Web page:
When I was in college I had a couple of professor’s that I really worked hard for. First, because they expected a lot and graded “hard,” but second, because I respected them. I wanted to earn their respect.
On the other hand, there were a few classes that I took outside my major that I didn’t value at all. One class, in particular, was a complete joke. The professor was a push over. Few assignments were graded and our final exam was open note.
Since I didn’t respect the professor or the set up of the course, I didn’t work hard. In fact, I hardly worked. I didn’t do the weekly reading—I didn’t even buy the book. I took few notes in class, but put together enough of a study sheet to coast through the final exam and still receive an “A.”
Two different kinds of professors, two different work ethics.
Yet, while the grades were the same, the learning was not.
Wait a minute—isn’t that what college is supposed to be about? Learning? Not grades. Not the respect of respected professors—but my learning.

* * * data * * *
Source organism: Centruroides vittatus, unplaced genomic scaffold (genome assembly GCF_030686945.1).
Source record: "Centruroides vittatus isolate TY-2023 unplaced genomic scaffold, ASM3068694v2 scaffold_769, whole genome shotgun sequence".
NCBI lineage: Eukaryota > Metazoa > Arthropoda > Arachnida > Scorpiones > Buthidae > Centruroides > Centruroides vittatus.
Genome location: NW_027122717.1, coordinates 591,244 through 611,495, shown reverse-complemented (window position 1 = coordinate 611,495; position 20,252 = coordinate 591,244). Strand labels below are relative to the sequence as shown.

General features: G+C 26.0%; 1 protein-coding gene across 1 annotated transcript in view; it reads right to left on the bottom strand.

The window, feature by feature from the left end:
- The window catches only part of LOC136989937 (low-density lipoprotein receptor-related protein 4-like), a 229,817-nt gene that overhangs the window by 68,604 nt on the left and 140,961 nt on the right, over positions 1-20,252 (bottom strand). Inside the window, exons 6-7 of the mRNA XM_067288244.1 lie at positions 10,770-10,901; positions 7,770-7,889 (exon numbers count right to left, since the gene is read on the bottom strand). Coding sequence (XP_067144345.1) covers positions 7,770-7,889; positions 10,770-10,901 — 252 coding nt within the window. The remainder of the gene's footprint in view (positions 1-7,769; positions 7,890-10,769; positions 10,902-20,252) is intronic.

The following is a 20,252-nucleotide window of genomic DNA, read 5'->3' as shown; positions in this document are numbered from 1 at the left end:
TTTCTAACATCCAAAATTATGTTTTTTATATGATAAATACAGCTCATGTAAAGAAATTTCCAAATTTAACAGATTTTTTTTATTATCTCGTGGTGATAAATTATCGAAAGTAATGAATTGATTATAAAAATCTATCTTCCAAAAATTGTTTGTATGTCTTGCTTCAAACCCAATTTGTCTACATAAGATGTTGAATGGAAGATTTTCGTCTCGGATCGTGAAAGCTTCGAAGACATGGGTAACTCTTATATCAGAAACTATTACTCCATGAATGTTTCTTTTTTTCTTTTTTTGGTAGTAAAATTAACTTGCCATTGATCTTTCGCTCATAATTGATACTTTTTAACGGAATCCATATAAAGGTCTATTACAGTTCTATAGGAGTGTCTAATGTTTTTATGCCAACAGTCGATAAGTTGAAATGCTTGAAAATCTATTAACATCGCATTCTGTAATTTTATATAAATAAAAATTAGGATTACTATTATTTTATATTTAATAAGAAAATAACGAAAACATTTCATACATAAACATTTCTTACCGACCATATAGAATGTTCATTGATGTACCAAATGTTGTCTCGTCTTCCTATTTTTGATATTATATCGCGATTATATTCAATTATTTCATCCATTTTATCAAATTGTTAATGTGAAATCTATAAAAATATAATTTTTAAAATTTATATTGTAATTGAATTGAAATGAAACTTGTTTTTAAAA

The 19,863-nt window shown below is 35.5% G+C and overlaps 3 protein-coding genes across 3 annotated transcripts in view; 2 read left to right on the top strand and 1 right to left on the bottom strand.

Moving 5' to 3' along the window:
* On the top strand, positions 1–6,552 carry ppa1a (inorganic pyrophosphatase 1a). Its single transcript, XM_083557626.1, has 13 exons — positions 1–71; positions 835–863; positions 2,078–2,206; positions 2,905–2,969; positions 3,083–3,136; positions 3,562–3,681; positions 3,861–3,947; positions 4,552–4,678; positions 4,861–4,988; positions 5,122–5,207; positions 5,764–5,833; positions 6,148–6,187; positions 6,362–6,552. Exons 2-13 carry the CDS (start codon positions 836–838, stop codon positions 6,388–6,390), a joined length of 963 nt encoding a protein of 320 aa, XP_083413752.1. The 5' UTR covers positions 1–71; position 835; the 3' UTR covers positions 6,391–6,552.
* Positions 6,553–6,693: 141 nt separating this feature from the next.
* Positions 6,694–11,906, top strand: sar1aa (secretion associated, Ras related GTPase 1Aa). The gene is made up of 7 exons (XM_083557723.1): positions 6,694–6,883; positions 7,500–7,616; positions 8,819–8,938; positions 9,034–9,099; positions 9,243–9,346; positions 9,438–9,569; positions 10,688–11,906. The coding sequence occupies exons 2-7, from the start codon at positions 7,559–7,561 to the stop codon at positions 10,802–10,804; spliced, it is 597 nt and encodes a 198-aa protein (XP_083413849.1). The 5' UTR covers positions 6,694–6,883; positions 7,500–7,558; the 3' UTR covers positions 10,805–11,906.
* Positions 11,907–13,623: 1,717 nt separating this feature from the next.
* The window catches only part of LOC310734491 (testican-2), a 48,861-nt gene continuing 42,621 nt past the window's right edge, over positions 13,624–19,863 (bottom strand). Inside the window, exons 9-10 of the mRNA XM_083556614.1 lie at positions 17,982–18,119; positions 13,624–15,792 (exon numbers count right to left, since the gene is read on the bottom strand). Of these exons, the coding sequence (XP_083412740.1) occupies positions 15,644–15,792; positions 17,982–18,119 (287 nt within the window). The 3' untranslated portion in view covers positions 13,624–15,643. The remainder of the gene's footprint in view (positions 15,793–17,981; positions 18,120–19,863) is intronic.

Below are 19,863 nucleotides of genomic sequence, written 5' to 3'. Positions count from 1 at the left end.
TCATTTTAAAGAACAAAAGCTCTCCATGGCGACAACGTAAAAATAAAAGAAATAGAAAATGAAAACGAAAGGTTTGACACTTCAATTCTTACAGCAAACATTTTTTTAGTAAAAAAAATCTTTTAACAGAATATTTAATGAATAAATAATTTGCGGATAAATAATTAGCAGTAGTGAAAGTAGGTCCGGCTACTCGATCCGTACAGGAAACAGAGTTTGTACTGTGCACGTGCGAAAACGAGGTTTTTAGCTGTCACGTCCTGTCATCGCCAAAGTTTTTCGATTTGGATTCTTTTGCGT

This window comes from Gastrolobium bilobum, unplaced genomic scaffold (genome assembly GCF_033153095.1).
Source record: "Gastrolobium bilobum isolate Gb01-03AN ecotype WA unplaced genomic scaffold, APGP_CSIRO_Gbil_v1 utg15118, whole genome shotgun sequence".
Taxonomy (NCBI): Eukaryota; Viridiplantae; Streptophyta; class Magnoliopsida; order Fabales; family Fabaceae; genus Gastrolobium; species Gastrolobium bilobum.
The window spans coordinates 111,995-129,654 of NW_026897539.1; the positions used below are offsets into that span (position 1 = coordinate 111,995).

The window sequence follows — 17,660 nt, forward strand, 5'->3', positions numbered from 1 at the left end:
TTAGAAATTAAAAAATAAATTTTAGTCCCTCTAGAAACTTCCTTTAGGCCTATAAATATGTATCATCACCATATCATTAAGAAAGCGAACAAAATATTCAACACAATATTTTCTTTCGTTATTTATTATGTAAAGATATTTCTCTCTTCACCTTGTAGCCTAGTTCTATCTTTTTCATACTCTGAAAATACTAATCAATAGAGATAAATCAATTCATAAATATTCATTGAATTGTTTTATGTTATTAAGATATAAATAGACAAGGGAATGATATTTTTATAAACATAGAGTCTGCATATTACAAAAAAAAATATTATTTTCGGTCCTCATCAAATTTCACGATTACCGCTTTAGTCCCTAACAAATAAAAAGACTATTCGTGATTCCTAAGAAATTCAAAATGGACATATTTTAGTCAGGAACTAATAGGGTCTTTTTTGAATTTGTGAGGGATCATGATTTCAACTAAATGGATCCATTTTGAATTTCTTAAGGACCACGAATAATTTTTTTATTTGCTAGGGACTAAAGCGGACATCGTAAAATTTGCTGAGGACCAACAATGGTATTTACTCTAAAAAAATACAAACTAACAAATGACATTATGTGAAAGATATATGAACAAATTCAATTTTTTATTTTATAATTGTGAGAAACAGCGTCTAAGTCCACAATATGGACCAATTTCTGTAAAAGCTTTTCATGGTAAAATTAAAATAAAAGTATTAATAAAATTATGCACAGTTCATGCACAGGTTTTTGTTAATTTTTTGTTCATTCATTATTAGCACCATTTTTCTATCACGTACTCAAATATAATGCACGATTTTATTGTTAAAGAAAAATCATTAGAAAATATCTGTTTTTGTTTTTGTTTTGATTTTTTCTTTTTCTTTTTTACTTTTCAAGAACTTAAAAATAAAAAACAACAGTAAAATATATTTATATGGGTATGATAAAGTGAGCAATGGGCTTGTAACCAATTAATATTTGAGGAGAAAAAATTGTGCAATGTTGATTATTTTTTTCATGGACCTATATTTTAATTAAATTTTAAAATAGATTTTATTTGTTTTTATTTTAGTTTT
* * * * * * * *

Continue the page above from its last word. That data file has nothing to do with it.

In 1 Peter 2:18, the apostle instructs Christian slaves to submit to their masters and serve them with all respect, essentially, whether they deserve it or not.
“18 Slaves, submit yourselves to your masters with all respect, not only to those who are good and considerate, but also to those who are harsh.”
Peter is not condoning or condemning slavery, he’s simply shepherding believers who happen to be slaves. His instruction to slaves is an example of a specific application to the exhortations he has already given in verses 12 and 17, where he instructs believers to live “such good lives among the pagans” and to “show proper respect to everyone.”
Peter says, submit to your masters and serve them whether they deserve your respect or not. Whether they mistreat you or not.
How might we apply this passage to our lives today?
We must look for a universal principle that can be applied to a myriad of contexts:
Who you work for shouldn’t affect how hard you work.
If that’s your boss, your customer, your teacher. Whether or not they are competent, arrogant or abusive.
As Paul said in Colossians 3:23 (when he addressed slaves), “Whatever you do, work at it with all your heart, as working for the Lord, not for men.”